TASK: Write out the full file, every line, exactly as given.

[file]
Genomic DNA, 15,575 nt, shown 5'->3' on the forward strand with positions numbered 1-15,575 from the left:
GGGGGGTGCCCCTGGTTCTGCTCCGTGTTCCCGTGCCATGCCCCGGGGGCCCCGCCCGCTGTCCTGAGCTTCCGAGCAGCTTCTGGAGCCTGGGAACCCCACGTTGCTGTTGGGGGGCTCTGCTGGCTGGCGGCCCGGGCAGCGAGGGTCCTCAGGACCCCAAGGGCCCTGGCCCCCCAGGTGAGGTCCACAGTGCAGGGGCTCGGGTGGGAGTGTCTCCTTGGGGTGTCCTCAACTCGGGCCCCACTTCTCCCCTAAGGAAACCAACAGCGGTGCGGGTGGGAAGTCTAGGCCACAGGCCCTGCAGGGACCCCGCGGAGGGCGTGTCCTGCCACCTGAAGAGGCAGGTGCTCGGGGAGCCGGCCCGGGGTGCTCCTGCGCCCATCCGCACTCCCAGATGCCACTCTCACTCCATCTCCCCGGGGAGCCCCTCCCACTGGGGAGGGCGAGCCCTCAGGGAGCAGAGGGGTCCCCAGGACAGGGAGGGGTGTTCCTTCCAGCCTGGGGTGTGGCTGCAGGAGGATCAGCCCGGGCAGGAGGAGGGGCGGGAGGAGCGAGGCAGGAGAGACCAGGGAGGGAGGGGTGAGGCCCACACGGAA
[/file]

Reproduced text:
Genomic DNA, 15,575 nt, shown 5'->3' on the forward strand with positions numbered 1-15,575 from the left:
GGGGGGTGCCCCTGGTTCTGCTCCGTGTTCCCGTGCCATGCCCCGGGGGCCCCGCCCGCTGTCCTGAGCTTCCGAGCAGCTTCTGGAGCCTGGGAACCCCACGTTGCTGTTGGGGGGCTCTGCTGGCTGGCGGCCCGGGCAGCGAGGGTCCTCAGGACCCCAAGGGCCCTGGCCCCCCAGGTGAGGTCCACAGTGCAGGGGCTCGGGTGGGAGTGTCTCCTTGGGGTGTCCTCAACTCGGGCCCCACTTCTCCCCTAAGGAAACCAACAGCGGTGCGGGTGGGAAGTCTAGGCCACAGGCCCTGCAGGGACCCCGCGGAGGGCGTGTCCTGCCACCTGAAGAGGCAGGTGCTCGGGGAGCCGGCCCGGGGTGCTCCTGCGCCCATCCGCACTCCCAGATGCCACTCTCACTCCATCTCCCCGGGGAGCCCCTCCCACTGGGGAGGGCGAGCCCTCAGGGAGCAGAGGGGTCCCCAGGACAGGGAGGGGTGTTCCTTCCAGCCTGGGGTGTGGCTGCAGGAGGATCAGCCCGGGCAGGAGGAGGGGCGGGAGGAGCGAGGCAGGAGAGACCAGGGAGGGAGGGGTGAGGCCCACACGGAA